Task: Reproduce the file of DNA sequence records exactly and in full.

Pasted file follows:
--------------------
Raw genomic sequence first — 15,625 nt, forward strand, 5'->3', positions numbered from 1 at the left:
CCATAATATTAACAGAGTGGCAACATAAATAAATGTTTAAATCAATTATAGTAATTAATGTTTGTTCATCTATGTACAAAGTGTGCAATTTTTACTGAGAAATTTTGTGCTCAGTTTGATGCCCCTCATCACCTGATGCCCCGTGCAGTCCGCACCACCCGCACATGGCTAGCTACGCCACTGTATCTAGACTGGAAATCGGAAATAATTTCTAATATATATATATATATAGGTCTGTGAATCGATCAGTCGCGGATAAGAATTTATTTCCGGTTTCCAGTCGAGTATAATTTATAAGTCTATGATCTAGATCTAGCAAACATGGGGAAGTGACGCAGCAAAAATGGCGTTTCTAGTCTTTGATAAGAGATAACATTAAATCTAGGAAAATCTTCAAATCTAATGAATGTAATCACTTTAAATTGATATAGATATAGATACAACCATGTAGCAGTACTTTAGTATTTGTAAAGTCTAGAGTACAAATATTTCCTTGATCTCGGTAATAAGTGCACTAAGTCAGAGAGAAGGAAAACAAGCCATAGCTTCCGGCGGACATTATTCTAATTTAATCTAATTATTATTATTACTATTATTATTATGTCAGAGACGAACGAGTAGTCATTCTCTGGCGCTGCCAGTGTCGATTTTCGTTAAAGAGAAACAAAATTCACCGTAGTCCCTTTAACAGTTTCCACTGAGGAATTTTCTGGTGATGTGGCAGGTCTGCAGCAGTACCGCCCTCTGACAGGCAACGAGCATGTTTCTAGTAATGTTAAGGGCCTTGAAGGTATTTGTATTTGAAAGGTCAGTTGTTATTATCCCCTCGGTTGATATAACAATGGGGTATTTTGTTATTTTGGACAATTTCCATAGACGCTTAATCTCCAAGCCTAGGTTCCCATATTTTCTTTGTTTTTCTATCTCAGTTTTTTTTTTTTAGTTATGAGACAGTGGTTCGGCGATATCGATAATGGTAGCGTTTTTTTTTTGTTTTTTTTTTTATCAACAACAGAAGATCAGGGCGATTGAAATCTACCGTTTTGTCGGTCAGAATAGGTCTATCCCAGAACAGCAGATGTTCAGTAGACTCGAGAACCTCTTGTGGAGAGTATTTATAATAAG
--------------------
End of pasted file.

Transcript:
Raw genomic sequence first — 15,625 nt, forward strand, 5'->3', positions numbered from 1 at the left:
CCATAATATTAACAGAGTGGCAACATAAATAAATGTTTAAATCAATTATAGTAATTAATGTTTGTTCATCTATGTACAAAGTGTGCAATTTTTACTGAGAAATTTTGTGCTCAGTTTGATGCCCCTCATCACCTGATGCCCCGTGCAGTCCGCACCACCCGCACATGGCTAGCTACGCCACTGTATCTAGACTGGAAATCGGAAATAATTTCTAATATATATATATATATAGGTCTGTGAATCGATCAGTCGCGGATAAGAATTTATTTCCGGTTTCCAGTCGAGTATAATTTATAAGTCTATGATCTAGATCTAGCAAACATGGGGAAGTGACGCAGCAAAAATGGCGTTTCTAGTCTTTGATAAGAGATAACATTAAATCTAGGAAAATCTTCAAATCTAATGAATGTAATCACTTTAAATTGATATAGATATAGATACAACCATGTAGCAGTACTTTAGTATTTGTAAAGTCTAGAGTACAAATATTTCCTTGATCTCGGTAATAAGTGCACTAAGTCAGAGAGAAGGAAAACAAGCCATAGCTTCCGGCGGACATTATTCTAATTTAATCTAATTATTATTATTACTATTATTATTATGTCAGAGACGAACGAGTAGTCATTCTCTGGCGCTGCCAGTGTCGATTTTCGTTAAAGAGAAACAAAATTCACCGTAGTCCCTTTAACAGTTTCCACTGAGGAATTTTCTGGTGATGTGGCAGGTCTGCAGCAGTACCGCCCTCTGACAGGCAACGAGCATGTTTCTAGTAATGTTAAGGGCCTTGAAGGTATTTGTATTTGAAAGGTCAGTTGTTATTATCCCCTCGGTTGATATAACAATGGGGTATTTTGTTATTTTGGACAATTTCCATAGACGCTTAATCTCCAAGCCTAGGTTCCCATATTTTCTTTGTTTTTCTATCTCAGTTTTTTTTTTTTAGTTATGAGACAGTGGTTCGGCGATATCGATAATGGTAGCGTTTTTTTTTTGTTTTTTTTTTTATCAACAACAGAAGATCAGGGCGATTGAAATCTACCGTTTTGTCGGTCAGAATAGGTCTATCCCAGAACAGCAGATGTTCAGTAGACTCGAGAACCTCTTGTGGAGAGTATTTATAATAAG